Affiliation is who your network is. So, if people have anxiety about what I’m going to contribute or if they believe that I’m an outsider being brought in because their boss liked me at another conference and they’re not so sure, I have to show them my affiliation with their peer group, so with their industry, my background, my experience. So, if you’re younger in this pattern, it’s a little harder to show your affiliations, but after two and a half decades in this, I probably have enough skins on the wall and enough names in the rolodex to throw around to say, “Folks, hey, you know what? I know how you feel. I know all your apprehension. But if you check this out with these folks, they’ll tell you that I do my research.” My job is not to compete. My job is to calm the folks who feel I shouldn’t be there and assure the folks who thought I should.


Now, what are some of these questions? Like, if you have a chance to talk to some various levels of people within a hierarchy in an organization before you go in, what are the questions you ask to the people at the various levels to really get a pulse for what the real story is behind the things?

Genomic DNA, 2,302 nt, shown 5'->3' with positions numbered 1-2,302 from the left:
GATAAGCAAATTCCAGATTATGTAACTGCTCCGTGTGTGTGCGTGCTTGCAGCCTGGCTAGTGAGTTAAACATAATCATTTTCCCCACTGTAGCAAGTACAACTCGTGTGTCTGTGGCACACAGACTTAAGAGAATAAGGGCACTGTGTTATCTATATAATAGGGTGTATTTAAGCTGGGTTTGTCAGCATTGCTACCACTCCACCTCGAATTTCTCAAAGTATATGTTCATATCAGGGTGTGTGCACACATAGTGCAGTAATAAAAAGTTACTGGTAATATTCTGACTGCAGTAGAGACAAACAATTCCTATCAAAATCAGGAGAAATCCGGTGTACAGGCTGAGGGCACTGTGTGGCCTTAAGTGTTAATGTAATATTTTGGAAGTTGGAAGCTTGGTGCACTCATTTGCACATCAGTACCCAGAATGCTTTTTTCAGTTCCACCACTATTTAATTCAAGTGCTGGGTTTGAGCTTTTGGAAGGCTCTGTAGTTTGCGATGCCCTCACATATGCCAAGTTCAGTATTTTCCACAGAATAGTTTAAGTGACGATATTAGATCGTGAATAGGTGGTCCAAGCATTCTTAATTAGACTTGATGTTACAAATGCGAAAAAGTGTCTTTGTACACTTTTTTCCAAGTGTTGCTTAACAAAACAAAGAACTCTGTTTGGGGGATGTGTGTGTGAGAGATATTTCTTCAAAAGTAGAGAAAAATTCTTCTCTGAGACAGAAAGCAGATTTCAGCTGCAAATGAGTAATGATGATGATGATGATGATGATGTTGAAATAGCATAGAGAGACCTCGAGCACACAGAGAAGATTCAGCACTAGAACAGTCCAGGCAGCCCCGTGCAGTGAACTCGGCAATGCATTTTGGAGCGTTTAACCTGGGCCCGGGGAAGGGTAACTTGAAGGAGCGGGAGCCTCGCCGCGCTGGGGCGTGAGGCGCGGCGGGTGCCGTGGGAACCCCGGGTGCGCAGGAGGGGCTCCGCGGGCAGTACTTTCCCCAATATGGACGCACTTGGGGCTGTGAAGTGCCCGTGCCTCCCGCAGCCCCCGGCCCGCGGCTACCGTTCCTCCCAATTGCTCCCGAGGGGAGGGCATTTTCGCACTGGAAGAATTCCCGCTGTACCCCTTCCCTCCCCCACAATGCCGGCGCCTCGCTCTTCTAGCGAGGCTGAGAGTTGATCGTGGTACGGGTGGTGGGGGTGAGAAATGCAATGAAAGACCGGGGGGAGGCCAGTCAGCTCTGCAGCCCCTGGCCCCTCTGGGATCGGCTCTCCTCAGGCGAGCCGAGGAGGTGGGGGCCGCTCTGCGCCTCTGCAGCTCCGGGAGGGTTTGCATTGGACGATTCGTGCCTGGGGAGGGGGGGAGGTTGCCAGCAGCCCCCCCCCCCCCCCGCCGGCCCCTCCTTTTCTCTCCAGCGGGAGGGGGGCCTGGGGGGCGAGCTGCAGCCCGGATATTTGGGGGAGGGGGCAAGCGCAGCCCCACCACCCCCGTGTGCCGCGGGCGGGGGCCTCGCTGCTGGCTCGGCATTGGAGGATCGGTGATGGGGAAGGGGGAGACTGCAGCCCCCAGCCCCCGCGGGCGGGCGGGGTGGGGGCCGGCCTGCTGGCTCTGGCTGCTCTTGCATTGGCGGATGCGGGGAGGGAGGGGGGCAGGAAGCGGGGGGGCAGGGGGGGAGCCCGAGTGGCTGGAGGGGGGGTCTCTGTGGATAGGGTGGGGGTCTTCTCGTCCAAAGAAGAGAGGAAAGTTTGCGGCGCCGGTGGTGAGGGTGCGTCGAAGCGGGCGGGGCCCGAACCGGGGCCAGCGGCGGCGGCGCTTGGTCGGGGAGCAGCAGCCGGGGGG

First thing I ask is and it’s like just doing your diligence like an investigative journalist. When you look at journalism, they always ask the who, what, when, where, why, how questions. So, I just have a grade on my table. It’s a rudimentary just white sheet of paper where I write down these questions. I say who are going to be the main people over there? What is the expectation for the event? When do you expect change to come into your environment as a result of this? So, some kind of narrative that is built on the who, what, when, where, why, how, but that allows me to have a questioning technique that’s a little open ended and not closed ended and try to get a feel for them. So, if you are an early adapter and you’re in the top percentile person that’s been presented to me as a superstar, I always say what do you think of the things that are holding you back from doing even better because you’ve been identified as a top person? If you’re a middle person, I would say, hey, what advice do you need to get from the top and what advice do you need to flow through you to the bottom? Wherever they are in the hierarchy, I position the questions based on where they want to go, where they have come from, have they been identified as a bench plan, as a talent management, which ever the components are. And I use as a primer an article that a friend of mine, Huggy Rao, wrote years ago called “From Bad to Great.” It was published by McKinsey. He’s a professor at Stanford. But in that, he said, from bad to great, there are a few things we need to get before we move forward. One is plumbing before poetry, adequacy before excellence. And it’s a brilliant article and maybe after the show I’ll just email it to you. It’s just a PDF. But I use some of these concepts to engage people to share that I’m actually on the same side looking in the same direction.